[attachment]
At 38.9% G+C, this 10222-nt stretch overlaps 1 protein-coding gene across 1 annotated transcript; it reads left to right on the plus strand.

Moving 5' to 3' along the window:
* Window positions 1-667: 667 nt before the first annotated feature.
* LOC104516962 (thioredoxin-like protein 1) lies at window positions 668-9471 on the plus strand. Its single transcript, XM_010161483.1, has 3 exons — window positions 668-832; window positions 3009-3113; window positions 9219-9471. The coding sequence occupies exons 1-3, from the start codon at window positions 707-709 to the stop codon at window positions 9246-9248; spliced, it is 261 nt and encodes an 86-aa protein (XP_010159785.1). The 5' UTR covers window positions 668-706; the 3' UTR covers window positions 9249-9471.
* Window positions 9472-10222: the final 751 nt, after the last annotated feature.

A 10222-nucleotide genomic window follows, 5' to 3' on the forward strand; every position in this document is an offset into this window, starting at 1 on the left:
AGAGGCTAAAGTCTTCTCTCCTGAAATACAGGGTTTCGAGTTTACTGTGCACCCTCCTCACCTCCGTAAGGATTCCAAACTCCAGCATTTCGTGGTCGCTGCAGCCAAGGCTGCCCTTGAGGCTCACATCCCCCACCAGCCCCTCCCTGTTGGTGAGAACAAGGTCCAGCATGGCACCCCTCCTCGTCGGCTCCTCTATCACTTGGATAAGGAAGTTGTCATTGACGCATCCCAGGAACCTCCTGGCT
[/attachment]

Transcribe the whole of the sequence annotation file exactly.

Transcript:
At 38.9% G+C, this 10222-nt stretch overlaps 1 protein-coding gene across 1 annotated transcript; it reads left to right on the plus strand.

Moving 5' to 3' along the window:
* Window positions 1-667: 667 nt before the first annotated feature.
* LOC104516962 (thioredoxin-like protein 1) lies at window positions 668-9471 on the plus strand. Its single transcript, XM_010161483.1, has 3 exons — window positions 668-832; window positions 3009-3113; window positions 9219-9471. The coding sequence occupies exons 1-3, from the start codon at window positions 707-709 to the stop codon at window positions 9246-9248; spliced, it is 261 nt and encodes an 86-aa protein (XP_010159785.1). The 5' UTR covers window positions 668-706; the 3' UTR covers window positions 9249-9471.
* Window positions 9472-10222: the final 751 nt, after the last annotated feature.

A 10222-nucleotide genomic window follows, 5' to 3' on the forward strand; every position in this document is an offset into this window, starting at 1 on the left:
AGAGGCTAAAGTCTTCTCTCCTGAAATACAGGGTTTCGAGTTTACTGTGCACCCTCCTCACCTCCGTAAGGATTCCAAACTCCAGCATTTCGTGGTCGCTGCAGCCAAGGCTGCCCTTGAGGCTCACATCCCCCACCAGCCCCTCCCTGTTGGTGAGAACAAGGTCCAGCATGGCACCCCTCCTCGTCGGCTCCTCTATCACTTGGATAAGGAAGTTGTCATTGACGCATCCCAGGAACCTCCTGGCT